This post is part of the On the Margin blog.
Last week, Chili’s announced its official plans to take a chainsaw to its menu. As my colleague Ron Ruggless reported, the bar and grill chain is cutting 40 percent from its menu, taking it from 125 items to 75, with a focus on burgers and fajitas.
In so doing, Chili’s is joining its fellow bar and grill chain Ruby Tuesday in an attempt at improving their focus. Late last year, Ruby Tuesday cut 30 percent from its menu.
The strategies will provide an interesting experiment to see whether bar and grill chains can get more customers with fewer items.
Chili’s same-store sales have been in a steady decline for some time. Same-store sales fell 2.1 percent at company stores in its 2017 fiscal year ended June 28. Traffic in that year fell 5.8 percent. The previous year, traffic fell 3.7 percent.
Ruby Tuesday, meanwhile, has seen a steady erosion in sales over the past decade and closed more than 100 locations last year. Its average unit volumes are now comparable to those of Taco Bell.
The entire bar and grill segment has been in crisis. Applebee’s same-store sales have been in freefall over the past year. TGI Fridays average unit volumes have fallen more than 15 percent from 2014 through 2016.
Menu reductions are often companies’ first steps toward a revitalization. Over time, as companies work to generate sales, they frequently add new items and grow fearful of taking existing items off of the menu.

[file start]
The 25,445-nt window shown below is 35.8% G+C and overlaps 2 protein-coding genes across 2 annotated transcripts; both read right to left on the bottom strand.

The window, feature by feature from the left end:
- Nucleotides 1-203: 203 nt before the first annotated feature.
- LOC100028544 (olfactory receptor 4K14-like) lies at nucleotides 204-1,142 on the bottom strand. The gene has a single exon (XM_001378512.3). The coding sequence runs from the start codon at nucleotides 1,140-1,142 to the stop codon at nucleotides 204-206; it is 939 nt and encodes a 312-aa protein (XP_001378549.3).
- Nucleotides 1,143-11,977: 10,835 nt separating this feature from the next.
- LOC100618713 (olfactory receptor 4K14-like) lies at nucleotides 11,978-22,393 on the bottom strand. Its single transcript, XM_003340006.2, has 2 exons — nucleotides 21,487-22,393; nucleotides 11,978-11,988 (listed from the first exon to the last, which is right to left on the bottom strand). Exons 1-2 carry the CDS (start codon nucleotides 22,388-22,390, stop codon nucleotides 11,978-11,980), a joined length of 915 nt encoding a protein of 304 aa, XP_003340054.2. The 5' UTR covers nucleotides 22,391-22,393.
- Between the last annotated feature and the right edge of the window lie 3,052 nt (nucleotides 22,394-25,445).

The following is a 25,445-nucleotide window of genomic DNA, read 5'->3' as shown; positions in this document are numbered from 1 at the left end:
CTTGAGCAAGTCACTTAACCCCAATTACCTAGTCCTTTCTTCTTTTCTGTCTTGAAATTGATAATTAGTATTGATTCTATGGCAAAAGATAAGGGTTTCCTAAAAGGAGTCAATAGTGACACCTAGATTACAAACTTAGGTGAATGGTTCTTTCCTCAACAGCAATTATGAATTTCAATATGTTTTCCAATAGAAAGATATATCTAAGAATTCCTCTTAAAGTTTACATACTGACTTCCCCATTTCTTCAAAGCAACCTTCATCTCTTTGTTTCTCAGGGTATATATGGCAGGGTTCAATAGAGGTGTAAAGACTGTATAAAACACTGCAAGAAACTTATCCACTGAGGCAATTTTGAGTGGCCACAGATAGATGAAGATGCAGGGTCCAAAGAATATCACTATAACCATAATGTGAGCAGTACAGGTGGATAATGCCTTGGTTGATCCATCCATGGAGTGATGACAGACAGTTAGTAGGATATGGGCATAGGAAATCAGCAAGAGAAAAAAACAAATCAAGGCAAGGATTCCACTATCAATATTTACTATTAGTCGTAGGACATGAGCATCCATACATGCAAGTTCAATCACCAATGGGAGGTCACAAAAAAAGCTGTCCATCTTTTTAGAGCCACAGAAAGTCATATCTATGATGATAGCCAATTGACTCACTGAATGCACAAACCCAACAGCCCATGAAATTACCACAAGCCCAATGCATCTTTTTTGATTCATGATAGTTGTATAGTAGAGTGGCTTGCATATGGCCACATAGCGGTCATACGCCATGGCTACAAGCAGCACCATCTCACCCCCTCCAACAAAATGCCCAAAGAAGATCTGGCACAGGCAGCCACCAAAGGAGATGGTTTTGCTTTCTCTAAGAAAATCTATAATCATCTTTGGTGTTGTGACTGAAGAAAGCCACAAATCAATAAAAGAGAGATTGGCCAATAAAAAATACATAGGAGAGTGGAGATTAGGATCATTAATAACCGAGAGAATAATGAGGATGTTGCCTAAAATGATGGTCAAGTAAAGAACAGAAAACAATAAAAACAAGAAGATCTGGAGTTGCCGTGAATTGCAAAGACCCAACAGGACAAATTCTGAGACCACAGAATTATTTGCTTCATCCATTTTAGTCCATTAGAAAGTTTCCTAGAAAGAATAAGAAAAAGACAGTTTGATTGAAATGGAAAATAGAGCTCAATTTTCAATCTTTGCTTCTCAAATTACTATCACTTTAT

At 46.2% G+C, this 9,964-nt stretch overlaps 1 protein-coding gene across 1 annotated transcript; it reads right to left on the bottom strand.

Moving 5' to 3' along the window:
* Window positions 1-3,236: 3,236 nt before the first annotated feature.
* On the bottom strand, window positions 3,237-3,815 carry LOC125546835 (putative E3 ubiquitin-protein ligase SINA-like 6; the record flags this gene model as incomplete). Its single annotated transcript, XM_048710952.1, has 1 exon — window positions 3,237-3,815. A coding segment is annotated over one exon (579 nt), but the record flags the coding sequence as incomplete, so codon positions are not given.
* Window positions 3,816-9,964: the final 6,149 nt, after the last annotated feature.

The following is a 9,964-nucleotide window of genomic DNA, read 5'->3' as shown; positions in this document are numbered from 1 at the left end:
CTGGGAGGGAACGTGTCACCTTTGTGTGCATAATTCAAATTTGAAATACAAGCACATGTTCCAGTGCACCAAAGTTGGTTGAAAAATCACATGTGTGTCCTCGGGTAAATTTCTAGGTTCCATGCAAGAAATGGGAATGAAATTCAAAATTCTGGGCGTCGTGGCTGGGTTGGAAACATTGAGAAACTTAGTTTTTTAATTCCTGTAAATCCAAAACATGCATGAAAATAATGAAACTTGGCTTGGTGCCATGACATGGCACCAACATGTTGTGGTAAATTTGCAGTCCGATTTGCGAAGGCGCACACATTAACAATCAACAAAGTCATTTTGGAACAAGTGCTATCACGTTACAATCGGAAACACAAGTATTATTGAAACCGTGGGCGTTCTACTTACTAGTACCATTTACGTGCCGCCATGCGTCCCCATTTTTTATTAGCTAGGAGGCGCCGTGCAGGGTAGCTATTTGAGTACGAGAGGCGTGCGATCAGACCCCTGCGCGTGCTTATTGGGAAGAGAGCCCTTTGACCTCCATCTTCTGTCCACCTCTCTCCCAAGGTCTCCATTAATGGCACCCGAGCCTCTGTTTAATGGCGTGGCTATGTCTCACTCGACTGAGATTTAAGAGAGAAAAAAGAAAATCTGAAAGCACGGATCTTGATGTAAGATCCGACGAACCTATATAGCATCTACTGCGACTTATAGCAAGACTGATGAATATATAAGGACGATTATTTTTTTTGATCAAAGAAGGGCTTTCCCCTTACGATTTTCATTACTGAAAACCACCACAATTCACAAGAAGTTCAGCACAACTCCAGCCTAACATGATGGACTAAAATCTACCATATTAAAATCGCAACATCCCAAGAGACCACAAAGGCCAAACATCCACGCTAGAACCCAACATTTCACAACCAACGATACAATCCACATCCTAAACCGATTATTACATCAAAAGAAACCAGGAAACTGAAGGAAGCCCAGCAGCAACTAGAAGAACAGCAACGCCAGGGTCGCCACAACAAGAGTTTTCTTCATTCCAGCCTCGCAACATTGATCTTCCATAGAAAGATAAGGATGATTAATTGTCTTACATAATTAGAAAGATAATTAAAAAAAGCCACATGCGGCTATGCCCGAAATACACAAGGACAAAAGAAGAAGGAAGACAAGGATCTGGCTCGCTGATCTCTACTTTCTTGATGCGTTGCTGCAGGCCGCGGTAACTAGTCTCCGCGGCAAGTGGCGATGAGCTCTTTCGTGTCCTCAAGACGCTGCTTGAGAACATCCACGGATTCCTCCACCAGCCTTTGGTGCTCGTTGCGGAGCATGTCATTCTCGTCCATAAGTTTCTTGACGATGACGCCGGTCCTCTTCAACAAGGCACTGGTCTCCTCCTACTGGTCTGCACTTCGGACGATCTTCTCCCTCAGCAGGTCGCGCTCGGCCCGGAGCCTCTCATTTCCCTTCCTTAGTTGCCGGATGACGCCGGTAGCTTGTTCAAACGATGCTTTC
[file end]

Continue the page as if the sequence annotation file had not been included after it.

The result can be inefficient, bloated menus, making it more difficult for back-of-house staff to prepare the items, slowing service and potentially reducing quality.
This is a particular problem at limited-service chains that depend on speed, and as such there has been routine pressure on McDonald’s Corp. over the years to cut from its massive menu. Dunkin’ Donuts is testing its own version of a more limited menu. Noodles & Company streamlined its menu last year in a bid to jumpstart its sales.
But casual dining bar and grill chains, too, have spent years adding numerous items to their menus, theorizing that the additions would give them a broad-based appeal.
Instead, this has only served to water them down. At this point, it’s difficult to tell what, exactly, many bar and grill chains are about.
A more focused menu, therefore, is easier to operate. By cutting out unpopular items, chains may lose some customers, but they gain some from the improved speed and service. Marketing of the menu changes helps, too.
These moves don’t always work, however, or at least the changes come too late. And for casual-dining chains facing a sea change of consumer sentiment, a more focused menu may not be enough.
In May of last year, for instance, Ignite Restaurant Group reduced the menu size at Joe’s Crab Shack. It filed for bankruptcy protection earlier this year.
Ruby Tuesday, meanwhile, remains a work in progress. Same-store sales in the quarter ended June 6 declined by 1.6 percent.
Jonathan Maze, Nation’s Restaurant News senior financial editor, does not directly own stock or interest in a restaurant company.
Contact Jonathan Maze at [email protected]
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